The Little Black Bag

A few months ago there was much huffing and puffing on social media over artist and poet Rupi Kaur’s photograph that she took as part of “Period, a project for her visual rhetoric course at the University of Waterloo,” that was taken down by Instagram. The photo showed the artist curled up in bed, fully clothed, menstruating, and a bit of blood had visibly leaked through her pants and onto the bed. Even though her first line “i bleed each month to help make humankind a possibility” put things into perspective, I was still pretty uncomfortable with the photos. I am rarely uncomfortable with stuff like this, and I am definitely not uncomfortable talking about the lining of my uterus shedding each month, but somehow could not wrap my brains around the photos. Just like I would rather not see photos of people pooping, I’d rather not have to see photos of women changing their sanitary napkins. That’s just me and in no way being a critique to the artist. And now I can hear my daughter cracking up at the knowledge of her mom having used the word “poop” in her writing.

I’m sure all this period talk already has you squirming in your seat. If this is uncomfortable for you, you have surely not been that girl purchasing sanitary napkin for yourself back home when I was growing up. Let me tell you just how horrific that experience was compared to the above artistic project. And here I shall introduce you to “the little black bag”.

The little black plastic bag was like a scene straight out of a horror movie. It instantaneously gave you a sick feeling in your stomach. You could feel the pain and embarrassment of any girl you encountered on the street carrying such a bag, walking as fast as she possibly could, avoiding any eye contact. Wait, the eye contact part was relevant for most all girls our age when walking the streets. I would walk past a group of boys almost every evening to my neighborhood “paaner dokan” for some fountain Pepsi (remember those?). I never once made eye contact in two whole years. Well, maybe I tried to peek through the streams of Paan Parag and Chutki packets that hung around the little shack like a curtain.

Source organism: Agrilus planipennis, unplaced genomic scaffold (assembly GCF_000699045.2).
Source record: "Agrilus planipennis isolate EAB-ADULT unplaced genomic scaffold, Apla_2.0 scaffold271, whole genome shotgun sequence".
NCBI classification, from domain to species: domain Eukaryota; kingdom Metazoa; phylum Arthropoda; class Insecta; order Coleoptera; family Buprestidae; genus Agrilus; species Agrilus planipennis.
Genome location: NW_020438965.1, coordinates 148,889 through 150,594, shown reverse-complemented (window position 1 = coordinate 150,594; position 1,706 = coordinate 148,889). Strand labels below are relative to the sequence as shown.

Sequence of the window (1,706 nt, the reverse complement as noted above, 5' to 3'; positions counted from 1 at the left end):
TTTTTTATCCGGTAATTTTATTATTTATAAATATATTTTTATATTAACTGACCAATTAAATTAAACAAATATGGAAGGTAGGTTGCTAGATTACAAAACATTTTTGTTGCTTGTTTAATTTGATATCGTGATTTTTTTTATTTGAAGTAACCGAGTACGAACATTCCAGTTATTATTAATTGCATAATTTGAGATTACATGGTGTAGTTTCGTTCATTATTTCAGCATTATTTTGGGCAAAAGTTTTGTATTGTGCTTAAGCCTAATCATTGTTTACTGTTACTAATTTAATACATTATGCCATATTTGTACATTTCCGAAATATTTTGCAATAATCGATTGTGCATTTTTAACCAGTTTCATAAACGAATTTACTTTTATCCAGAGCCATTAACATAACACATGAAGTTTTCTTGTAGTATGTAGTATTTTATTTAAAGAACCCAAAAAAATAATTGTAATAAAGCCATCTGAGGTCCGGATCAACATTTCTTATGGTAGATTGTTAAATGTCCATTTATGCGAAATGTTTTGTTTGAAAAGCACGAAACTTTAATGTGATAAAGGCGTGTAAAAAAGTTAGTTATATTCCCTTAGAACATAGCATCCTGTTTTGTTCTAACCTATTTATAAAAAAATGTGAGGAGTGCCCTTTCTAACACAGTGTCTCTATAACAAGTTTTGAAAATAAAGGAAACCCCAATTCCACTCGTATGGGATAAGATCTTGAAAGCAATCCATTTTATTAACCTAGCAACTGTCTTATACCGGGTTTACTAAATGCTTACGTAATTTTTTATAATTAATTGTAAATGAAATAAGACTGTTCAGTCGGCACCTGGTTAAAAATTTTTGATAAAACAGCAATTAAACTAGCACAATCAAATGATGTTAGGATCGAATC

On the same path was our neighborhood pharmacy. Sanitary napkins for some reason were only available at pharmacies, like it was a medical apparatus for a disease of some sort. To make things more interesting, according to the laws of the Indian Pharmaceutical Idiots Association, a ruling was made to store all such napkins on the roof of the shelves which almost touched the ceilings. I have to believe this was done on purpose along with employing only men who were hard of hearing. So imagine my delight when I would have to walk into said pharmacy, invariably at the busiest time (somehow my periods were always in sync with pharmacy rush hour) and whisper (no pun intended) to this man, “can you please pass me a pack of extra long Whisper with Wings?” to which his reply would always be, in his loudest and most annoying voice, “what didi? What do you need?”